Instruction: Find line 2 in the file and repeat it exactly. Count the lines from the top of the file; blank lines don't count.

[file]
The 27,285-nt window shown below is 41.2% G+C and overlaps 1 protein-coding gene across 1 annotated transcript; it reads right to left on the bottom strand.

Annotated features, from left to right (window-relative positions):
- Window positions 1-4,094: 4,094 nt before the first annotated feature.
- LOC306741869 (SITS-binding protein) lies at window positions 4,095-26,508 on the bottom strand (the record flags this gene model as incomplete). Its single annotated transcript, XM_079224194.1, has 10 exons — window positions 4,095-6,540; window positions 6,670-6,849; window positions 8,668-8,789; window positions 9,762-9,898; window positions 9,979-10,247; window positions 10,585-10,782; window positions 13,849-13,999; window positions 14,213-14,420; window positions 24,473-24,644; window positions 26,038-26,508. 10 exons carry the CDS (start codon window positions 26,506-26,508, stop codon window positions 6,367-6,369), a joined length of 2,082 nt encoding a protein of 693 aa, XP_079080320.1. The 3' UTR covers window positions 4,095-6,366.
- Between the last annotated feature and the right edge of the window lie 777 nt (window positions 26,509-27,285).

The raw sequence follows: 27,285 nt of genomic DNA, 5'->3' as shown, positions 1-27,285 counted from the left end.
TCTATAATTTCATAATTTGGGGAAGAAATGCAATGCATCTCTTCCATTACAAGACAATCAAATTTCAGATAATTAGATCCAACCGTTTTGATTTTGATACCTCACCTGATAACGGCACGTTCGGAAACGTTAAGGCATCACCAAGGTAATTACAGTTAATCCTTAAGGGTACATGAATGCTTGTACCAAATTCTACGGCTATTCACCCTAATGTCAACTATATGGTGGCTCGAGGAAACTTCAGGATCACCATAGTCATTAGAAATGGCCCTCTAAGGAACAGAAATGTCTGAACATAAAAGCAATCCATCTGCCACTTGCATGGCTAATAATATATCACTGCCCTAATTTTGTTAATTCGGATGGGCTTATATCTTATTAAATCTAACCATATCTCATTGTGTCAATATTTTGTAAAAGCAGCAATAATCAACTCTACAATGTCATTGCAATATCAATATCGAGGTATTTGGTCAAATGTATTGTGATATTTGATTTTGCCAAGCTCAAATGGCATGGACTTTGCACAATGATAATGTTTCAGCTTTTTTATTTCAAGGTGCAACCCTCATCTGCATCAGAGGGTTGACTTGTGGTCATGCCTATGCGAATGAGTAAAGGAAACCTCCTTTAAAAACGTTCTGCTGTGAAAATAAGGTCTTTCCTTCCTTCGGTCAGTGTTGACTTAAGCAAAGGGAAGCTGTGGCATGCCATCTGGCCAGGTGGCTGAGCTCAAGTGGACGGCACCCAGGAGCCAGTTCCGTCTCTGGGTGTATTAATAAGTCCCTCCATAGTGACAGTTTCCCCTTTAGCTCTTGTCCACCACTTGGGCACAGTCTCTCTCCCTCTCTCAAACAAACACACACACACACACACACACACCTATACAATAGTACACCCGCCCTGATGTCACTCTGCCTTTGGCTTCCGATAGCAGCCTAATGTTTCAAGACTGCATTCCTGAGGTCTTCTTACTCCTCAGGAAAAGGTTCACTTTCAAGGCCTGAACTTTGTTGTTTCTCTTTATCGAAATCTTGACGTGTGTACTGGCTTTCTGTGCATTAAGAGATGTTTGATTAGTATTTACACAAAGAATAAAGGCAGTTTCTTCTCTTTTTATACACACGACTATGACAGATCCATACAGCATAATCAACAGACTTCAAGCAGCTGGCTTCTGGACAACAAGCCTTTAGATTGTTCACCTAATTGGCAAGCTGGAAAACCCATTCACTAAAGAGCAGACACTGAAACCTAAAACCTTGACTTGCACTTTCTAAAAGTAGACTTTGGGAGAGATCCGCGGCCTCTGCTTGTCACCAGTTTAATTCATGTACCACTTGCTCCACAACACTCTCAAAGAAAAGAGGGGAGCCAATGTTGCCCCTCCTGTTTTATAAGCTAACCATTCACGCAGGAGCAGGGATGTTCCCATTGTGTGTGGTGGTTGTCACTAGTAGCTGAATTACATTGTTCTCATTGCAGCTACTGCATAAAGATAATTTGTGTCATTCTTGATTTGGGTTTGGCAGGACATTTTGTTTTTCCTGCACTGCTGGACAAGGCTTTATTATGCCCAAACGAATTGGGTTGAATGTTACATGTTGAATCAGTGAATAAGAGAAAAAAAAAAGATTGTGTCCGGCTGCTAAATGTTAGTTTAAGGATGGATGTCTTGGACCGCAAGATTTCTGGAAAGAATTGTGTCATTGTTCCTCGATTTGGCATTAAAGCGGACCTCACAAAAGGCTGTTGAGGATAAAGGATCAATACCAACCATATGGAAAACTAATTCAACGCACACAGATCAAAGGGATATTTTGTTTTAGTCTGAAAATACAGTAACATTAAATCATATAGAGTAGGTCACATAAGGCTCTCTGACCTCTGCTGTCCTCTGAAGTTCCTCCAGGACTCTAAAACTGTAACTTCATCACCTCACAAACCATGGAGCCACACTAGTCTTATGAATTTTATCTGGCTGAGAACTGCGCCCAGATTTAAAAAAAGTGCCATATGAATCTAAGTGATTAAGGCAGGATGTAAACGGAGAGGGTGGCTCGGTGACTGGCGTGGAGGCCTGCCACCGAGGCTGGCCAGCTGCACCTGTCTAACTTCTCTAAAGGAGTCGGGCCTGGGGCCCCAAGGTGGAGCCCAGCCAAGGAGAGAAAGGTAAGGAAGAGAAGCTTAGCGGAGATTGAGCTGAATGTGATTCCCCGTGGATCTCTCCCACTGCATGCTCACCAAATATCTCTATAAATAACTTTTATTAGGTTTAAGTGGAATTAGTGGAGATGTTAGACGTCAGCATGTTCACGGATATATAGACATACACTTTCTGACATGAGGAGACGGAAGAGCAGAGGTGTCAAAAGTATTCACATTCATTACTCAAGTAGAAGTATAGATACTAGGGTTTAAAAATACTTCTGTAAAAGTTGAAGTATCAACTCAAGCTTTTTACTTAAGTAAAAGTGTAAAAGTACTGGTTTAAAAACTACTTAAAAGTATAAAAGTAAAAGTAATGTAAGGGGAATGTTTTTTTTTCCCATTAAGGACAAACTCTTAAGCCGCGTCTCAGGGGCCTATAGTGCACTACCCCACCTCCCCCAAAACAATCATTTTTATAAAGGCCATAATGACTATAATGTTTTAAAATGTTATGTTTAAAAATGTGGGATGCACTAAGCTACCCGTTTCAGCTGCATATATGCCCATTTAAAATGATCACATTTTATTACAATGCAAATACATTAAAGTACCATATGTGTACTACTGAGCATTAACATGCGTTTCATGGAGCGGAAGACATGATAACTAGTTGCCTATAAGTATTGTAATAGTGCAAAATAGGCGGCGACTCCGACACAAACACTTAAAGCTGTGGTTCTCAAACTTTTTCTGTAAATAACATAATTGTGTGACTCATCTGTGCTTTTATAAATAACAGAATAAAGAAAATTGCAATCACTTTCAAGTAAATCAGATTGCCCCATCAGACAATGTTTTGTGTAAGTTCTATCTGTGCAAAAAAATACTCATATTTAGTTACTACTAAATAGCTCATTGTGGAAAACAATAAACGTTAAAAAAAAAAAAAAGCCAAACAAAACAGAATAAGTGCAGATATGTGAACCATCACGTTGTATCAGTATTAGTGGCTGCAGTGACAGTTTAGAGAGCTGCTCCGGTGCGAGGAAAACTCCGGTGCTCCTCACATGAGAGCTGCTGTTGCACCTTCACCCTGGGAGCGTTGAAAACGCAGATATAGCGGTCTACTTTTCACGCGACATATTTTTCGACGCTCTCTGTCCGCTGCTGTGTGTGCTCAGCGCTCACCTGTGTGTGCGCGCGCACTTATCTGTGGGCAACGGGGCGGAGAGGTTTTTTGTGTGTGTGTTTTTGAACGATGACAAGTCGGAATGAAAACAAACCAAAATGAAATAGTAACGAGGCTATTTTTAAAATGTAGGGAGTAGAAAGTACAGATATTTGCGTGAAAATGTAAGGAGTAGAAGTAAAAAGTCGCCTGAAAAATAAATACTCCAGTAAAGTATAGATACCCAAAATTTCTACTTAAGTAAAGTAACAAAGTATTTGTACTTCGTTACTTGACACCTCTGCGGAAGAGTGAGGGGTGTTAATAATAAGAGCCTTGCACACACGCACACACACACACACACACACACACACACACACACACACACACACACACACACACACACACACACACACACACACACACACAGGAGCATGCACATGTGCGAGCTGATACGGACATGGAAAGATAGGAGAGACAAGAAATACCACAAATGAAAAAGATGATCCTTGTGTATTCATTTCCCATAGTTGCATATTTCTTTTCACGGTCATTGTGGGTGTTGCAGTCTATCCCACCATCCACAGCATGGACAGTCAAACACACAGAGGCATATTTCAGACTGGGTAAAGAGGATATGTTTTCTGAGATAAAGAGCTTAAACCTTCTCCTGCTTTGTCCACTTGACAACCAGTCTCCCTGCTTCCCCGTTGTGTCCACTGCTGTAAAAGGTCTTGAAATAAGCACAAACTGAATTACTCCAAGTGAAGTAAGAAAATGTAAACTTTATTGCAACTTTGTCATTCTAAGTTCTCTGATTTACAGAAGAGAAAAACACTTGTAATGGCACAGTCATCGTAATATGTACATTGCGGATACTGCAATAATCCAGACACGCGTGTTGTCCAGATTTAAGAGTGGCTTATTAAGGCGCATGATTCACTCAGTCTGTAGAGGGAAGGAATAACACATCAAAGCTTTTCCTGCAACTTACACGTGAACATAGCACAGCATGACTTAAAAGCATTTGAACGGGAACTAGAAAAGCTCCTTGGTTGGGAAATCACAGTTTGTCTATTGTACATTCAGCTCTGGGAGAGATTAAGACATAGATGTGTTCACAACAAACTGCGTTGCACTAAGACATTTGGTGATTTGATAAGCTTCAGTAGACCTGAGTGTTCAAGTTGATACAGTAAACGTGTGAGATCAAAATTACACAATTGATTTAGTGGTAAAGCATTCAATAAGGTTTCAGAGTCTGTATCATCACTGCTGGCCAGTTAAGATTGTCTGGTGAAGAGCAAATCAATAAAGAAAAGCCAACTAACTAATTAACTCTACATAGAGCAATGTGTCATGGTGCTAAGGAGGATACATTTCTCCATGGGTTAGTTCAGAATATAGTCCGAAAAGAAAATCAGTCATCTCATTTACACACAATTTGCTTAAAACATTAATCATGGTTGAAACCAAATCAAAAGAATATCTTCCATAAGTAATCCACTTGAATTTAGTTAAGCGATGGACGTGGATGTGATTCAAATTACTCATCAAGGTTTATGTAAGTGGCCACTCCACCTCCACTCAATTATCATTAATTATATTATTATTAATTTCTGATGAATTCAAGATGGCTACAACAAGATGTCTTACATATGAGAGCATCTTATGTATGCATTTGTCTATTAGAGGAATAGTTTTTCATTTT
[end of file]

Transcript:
Annotated features, from left to right (window-relative positions):